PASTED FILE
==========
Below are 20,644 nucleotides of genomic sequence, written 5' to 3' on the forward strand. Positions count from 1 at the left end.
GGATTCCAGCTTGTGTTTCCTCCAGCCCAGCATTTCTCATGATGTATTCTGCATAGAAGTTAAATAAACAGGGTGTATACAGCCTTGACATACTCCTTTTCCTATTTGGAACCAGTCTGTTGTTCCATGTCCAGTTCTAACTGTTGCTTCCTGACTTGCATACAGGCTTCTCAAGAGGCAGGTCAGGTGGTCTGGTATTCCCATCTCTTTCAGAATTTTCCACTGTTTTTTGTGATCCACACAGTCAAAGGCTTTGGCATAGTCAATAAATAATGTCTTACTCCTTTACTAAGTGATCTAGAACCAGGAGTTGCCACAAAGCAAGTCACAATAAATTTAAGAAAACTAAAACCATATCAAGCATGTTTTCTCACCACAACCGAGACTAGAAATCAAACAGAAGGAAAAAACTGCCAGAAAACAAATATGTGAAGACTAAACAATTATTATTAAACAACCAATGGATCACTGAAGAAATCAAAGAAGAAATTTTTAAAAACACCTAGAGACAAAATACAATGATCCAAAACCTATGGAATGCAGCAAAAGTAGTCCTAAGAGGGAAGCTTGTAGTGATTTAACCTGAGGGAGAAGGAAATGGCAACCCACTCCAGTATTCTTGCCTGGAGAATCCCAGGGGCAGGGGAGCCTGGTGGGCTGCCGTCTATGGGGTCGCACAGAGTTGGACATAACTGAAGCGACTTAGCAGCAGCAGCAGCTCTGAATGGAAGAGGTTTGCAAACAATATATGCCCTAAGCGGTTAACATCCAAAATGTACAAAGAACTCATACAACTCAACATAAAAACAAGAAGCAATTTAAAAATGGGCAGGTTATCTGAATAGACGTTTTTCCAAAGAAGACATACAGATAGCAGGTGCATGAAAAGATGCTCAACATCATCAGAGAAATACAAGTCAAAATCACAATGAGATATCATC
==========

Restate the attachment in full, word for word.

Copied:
Below are 20,644 nucleotides of genomic sequence, written 5' to 3' on the forward strand. Positions count from 1 at the left end.
GGATTCCAGCTTGTGTTTCCTCCAGCCCAGCATTTCTCATGATGTATTCTGCATAGAAGTTAAATAAACAGGGTGTATACAGCCTTGACATACTCCTTTTCCTATTTGGAACCAGTCTGTTGTTCCATGTCCAGTTCTAACTGTTGCTTCCTGACTTGCATACAGGCTTCTCAAGAGGCAGGTCAGGTGGTCTGGTATTCCCATCTCTTTCAGAATTTTCCACTGTTTTTTGTGATCCACACAGTCAAAGGCTTTGGCATAGTCAATAAATAATGTCTTACTCCTTTACTAAGTGATCTAGAACCAGGAGTTGCCACAAAGCAAGTCACAATAAATTTAAGAAAACTAAAACCATATCAAGCATGTTTTCTCACCACAACCGAGACTAGAAATCAAACAGAAGGAAAAAACTGCCAGAAAACAAATATGTGAAGACTAAACAATTATTATTAAACAACCAATGGATCACTGAAGAAATCAAAGAAGAAATTTTTAAAAACACCTAGAGACAAAATACAATGATCCAAAACCTATGGAATGCAGCAAAAGTAGTCCTAAGAGGGAAGCTTGTAGTGATTTAACCTGAGGGAGAAGGAAATGGCAACCCACTCCAGTATTCTTGCCTGGAGAATCCCAGGGGCAGGGGAGCCTGGTGGGCTGCCGTCTATGGGGTCGCACAGAGTTGGACATAACTGAAGCGACTTAGCAGCAGCAGCAGCTCTGAATGGAAGAGGTTTGCAAACAATATATGCCCTAAGCGGTTAACATCCAAAATGTACAAAGAACTCATACAACTCAACATAAAAACAAGAAGCAATTTAAAAATGGGCAGGTTATCTGAATAGACGTTTTTCCAAAGAAGACATACAGATAGCAGGTGCATGAAAAGATGCTCAACATCATCAGAGAAATACAAGTCAAAATCACAATGAGATATCATC